One of the biggest “losers” in nineteenth century US economic history was the Second Bank of the United States (1816-1836). The demise of the Bank fostered the growth of what would today be called the “shadow banking system”, particularly in those financial markets and regions where the Bank had had a dominant presence. Among the “winners” of the decision to close the Second Bank were members of the “shadow banking system”, unincorporated firms dealing in a varying mix of monetary and financial assets.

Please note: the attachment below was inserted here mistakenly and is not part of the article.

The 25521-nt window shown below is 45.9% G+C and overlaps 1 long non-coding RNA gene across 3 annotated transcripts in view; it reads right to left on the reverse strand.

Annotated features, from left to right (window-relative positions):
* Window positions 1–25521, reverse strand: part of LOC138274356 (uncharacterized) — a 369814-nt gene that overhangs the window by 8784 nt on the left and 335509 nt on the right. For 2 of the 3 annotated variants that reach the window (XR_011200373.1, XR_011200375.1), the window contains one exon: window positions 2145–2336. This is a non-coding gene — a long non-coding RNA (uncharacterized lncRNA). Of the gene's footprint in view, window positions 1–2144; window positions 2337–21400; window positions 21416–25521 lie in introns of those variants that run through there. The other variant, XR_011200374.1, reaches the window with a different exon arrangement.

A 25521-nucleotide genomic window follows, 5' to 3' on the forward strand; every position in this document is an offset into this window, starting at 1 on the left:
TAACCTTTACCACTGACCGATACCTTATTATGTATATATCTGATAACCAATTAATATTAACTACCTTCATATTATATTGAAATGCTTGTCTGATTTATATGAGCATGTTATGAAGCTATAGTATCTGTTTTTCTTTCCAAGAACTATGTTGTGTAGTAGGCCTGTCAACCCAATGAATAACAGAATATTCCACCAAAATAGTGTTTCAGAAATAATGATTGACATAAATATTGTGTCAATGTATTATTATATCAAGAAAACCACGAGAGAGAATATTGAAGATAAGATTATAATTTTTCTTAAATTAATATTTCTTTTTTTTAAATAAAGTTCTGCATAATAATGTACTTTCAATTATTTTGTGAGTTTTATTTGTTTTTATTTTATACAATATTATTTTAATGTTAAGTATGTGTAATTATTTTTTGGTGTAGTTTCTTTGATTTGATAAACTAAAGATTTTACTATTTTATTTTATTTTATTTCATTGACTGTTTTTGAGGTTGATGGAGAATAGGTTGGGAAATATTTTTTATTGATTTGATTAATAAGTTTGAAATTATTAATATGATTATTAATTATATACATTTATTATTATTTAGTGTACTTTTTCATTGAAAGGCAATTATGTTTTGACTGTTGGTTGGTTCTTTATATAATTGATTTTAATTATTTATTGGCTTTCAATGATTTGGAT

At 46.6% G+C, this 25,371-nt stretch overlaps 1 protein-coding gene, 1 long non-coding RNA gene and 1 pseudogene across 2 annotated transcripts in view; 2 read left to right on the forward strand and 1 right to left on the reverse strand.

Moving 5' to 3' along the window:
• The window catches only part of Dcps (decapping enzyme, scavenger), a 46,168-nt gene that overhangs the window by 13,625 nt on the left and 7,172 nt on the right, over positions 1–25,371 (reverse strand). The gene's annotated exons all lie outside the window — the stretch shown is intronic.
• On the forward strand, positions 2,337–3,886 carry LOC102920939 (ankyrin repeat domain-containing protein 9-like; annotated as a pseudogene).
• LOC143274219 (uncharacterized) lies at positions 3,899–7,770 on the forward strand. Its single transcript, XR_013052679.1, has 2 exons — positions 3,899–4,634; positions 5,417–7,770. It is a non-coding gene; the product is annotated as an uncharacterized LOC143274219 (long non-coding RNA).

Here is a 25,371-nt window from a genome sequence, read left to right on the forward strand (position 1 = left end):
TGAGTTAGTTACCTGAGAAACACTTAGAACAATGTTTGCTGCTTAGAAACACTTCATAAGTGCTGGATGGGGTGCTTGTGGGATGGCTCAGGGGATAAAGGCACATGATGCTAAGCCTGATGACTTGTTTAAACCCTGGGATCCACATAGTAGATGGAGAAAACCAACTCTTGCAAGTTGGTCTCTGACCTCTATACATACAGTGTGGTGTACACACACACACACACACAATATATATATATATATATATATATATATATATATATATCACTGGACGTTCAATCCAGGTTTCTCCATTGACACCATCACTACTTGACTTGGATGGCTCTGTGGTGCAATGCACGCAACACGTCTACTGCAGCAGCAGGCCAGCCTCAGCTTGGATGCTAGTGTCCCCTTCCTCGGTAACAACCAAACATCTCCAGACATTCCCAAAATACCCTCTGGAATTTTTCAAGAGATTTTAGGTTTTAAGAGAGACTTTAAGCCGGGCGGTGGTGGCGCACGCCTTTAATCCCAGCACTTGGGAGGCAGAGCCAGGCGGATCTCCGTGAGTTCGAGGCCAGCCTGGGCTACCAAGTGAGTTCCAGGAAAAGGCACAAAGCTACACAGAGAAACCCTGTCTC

The BUS saw itself as saving the country from the excess earnings that such financial businesses would have enjoyed, had it not been for the Bank. I show how the Bank used its branch network to undercut potential competitors in three money markets: the market for domestic bills of exchange, the market for foreign bills of exchange, and the market for specie (silver and gold coin). The Bank itself functioned as an interregional dealer in these markets, and made profits from bridging intercity differences in the supply of and demand for various monetary assets. Its national branch network, directed and coordinated from Philadelphia, made it both a powerful competitor and a price-stabilizer in these markets, limiting the scope of market-based banking.